JENNIE MAC + CORTADO

We did it! We managed to pack all our things, fly down to Jacksonville and bought ourselves a beautiful Huckins. As Tony says, “this is a dream we never knew we had…”
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These photos are of the transom being hand-lettered by Larry Dillon who has supposedly painted each and every Huckins transom for the last 40 years.
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Our week in Jacksonville was equal parts exciting and exhausting for Tony and I — each day was spent organizing, shopping, returning, ordering, fixing, cleaning, etc. etc. you get the picture. Our hard work definitely paid off though – the boat interior was beautifully finished, the transom painted, boat christened, and all the interior spaces outfitted for travel and living aboard. This week represents a unique time that the boat was owned by two families: it came out of the water as Jennie Mac and back in as the CORTADO.
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“Hotel-School”.
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We visited the Huckins factory nearby and the kids got to meet Cindy Purcell, granddaughter of Frank Pembroke Huckins and current owner of the Huckins Corporation. Oliver drew her a picture of his colorful Huckins model-idea and she hung it on the drafting room wall where every custom Huckins Yacht is designed! Way to go, Oliver!

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A highlight of the week was dinner with the Busey’s on their farm. We sipped Côtes du Rhône and Cabernet under the stars while the kids played mock-baseball, puzzles and Yatzee!  The farm was gorgeous, with eggs to collect and many animals to feed, pet and marvel. Brooks and Jennie are building an extraordinary life there with their two beautiful children (10,7). We share a similar vision with the Busey’s of wanting more quality-of-life family experiences and adventures with our kids… between our two families I would say we were achieving this in spades. We feel so lucky to have found this incredible, perfect-for-us boat but the real gift was meeting the Busey family, from whom we bought our boat. We endeavor to take great care of the JENNIE MAC in her new life as the CORTADO.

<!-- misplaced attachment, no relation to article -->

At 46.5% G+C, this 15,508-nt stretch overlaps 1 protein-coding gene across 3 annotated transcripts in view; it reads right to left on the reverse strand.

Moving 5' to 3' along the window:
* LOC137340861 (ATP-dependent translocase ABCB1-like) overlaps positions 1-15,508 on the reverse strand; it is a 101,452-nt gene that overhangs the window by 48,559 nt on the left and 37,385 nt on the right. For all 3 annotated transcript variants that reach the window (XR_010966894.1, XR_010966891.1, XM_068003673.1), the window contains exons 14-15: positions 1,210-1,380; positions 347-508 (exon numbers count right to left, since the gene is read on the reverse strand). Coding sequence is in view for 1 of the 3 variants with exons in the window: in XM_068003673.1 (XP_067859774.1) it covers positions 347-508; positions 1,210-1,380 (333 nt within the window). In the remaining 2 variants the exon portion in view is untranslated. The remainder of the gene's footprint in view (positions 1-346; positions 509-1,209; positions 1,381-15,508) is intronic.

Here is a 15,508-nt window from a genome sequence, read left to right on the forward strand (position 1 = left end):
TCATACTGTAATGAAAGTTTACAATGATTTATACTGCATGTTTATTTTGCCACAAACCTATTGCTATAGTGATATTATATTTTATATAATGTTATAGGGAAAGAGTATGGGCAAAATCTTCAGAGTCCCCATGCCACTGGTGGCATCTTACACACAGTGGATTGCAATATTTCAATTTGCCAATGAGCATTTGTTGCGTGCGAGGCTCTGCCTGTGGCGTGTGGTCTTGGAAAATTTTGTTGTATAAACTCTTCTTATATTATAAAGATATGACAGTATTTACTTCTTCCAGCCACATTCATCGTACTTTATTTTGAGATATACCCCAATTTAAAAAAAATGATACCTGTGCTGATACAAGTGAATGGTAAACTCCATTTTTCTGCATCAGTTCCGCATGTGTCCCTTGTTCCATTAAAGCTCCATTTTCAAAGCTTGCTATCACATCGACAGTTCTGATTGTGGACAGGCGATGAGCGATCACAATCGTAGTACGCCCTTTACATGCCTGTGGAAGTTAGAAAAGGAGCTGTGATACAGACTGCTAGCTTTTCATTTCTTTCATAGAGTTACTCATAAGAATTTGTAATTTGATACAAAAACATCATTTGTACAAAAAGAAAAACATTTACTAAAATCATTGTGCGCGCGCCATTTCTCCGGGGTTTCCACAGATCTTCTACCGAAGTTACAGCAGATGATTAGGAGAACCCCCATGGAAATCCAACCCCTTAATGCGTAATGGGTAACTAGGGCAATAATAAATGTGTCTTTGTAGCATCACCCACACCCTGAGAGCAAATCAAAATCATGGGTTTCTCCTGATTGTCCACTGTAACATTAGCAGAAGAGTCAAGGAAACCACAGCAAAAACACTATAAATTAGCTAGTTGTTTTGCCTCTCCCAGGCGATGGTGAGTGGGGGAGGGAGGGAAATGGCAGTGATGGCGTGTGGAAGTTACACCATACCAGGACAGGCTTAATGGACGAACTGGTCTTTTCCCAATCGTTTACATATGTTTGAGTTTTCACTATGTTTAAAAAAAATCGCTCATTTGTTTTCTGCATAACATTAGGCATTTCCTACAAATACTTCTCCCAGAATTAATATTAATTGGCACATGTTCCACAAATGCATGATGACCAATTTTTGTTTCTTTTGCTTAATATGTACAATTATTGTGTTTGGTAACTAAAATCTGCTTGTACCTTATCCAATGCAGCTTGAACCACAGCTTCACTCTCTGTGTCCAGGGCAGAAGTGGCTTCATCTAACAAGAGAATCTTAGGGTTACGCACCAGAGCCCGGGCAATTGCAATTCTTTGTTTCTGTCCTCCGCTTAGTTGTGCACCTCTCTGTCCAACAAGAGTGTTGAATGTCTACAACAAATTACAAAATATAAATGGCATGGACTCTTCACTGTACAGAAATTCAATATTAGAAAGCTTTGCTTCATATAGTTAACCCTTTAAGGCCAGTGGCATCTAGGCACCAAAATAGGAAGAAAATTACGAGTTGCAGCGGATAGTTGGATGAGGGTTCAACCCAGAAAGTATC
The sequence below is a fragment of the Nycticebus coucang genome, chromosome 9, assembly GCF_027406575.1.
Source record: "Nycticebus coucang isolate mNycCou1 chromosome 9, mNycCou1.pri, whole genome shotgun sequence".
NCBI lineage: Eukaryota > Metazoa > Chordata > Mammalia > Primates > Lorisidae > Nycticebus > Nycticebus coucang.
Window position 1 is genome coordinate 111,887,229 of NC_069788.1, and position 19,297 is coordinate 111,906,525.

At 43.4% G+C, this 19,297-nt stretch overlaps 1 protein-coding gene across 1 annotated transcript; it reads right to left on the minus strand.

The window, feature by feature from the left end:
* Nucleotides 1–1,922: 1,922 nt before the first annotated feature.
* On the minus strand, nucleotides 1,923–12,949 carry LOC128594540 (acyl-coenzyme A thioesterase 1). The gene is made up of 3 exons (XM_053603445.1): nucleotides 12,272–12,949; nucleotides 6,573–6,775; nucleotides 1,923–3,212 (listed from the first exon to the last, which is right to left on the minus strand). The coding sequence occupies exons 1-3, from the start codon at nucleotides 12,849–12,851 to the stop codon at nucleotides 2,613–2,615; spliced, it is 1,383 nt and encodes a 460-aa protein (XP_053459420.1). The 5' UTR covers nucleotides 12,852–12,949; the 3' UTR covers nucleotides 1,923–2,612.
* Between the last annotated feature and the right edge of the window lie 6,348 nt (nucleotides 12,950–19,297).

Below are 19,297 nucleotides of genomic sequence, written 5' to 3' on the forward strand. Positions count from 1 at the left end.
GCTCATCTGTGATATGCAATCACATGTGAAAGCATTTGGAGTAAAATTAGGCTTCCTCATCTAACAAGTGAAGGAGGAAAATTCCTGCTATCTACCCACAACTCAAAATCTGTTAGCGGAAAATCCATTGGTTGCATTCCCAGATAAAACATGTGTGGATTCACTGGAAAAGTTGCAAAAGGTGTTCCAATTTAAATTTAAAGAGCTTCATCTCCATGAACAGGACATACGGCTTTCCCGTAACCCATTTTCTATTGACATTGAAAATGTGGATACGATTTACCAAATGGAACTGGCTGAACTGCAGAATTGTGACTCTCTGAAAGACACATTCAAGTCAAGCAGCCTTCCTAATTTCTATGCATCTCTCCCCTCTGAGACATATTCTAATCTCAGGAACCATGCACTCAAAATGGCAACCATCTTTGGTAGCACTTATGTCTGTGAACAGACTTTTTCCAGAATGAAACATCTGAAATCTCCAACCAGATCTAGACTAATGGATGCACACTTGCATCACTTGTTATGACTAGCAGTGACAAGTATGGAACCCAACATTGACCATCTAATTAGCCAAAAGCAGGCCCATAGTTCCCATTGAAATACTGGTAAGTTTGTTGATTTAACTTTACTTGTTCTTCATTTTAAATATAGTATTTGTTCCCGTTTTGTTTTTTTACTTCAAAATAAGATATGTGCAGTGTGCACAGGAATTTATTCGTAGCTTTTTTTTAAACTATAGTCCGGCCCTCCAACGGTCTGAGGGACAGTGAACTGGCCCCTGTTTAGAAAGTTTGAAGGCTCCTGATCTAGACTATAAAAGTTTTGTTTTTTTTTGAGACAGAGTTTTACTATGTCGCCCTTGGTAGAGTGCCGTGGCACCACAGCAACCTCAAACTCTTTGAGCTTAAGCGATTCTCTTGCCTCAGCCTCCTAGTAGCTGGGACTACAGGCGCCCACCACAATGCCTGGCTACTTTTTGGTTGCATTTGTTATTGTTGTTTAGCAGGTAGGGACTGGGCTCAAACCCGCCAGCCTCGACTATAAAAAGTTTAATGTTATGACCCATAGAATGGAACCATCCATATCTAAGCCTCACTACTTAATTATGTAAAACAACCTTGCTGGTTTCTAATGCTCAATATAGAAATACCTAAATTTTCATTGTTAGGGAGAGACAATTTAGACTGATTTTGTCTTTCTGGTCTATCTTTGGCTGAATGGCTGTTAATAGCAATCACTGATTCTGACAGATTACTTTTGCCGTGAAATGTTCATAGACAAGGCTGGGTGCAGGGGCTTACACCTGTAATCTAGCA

Needless to say, leaving Jacksonville was hard to do.

As I explained above, we had made some friends there and sort of liked being around them. We could not wait to get going south and started on our adventures, but the safety of Sadler Point Marina and the wealth of knowledge there about our boat was a nice comfort (and a great boatyard). There was some anxiety about leaving the boatyard but we knew it was time. The kids were flexible and helpful and we were a formidable team in the preparation.

Our first day underway took us north out of Jacksonville and the St. John’s river, which hooked around east and finally south to St. Augustine. It was about a 7 hour tootle getting onto the inter-coastal waterway (ICW) and into our next port. St. Augustine was a surprise to us! Boasting beautiful spanish architecture and a quaint, cultural community. Lots of art, music and many great restaurants. We stayed two nights at the City Marina, as we continued to organize ourselves, explored the town, picnic-ed at the fort (Castillo de San Marcos), played putt-putt, all while also doing schoolwork, RSI work and laundry.

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A few photos of Cortado‘s main cabin, making lunch in the galley and a favorite napping spot on the engine boxes.

  
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Tony charting our course with the kids.
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At the dock in New Smyrna, FL.
Soon we are off again down the inter coastal waterway to the small town of New Smyrna and their City Marina. So far we have seen lots of playful dolphins, a couple of manatees and many beautiful birds. We are in a good rhythm when underway and every day out, Tony gets more and more comfortable driving, navigating and docking our beautiful CORTADO.

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Boat School aboard the CORTADO.

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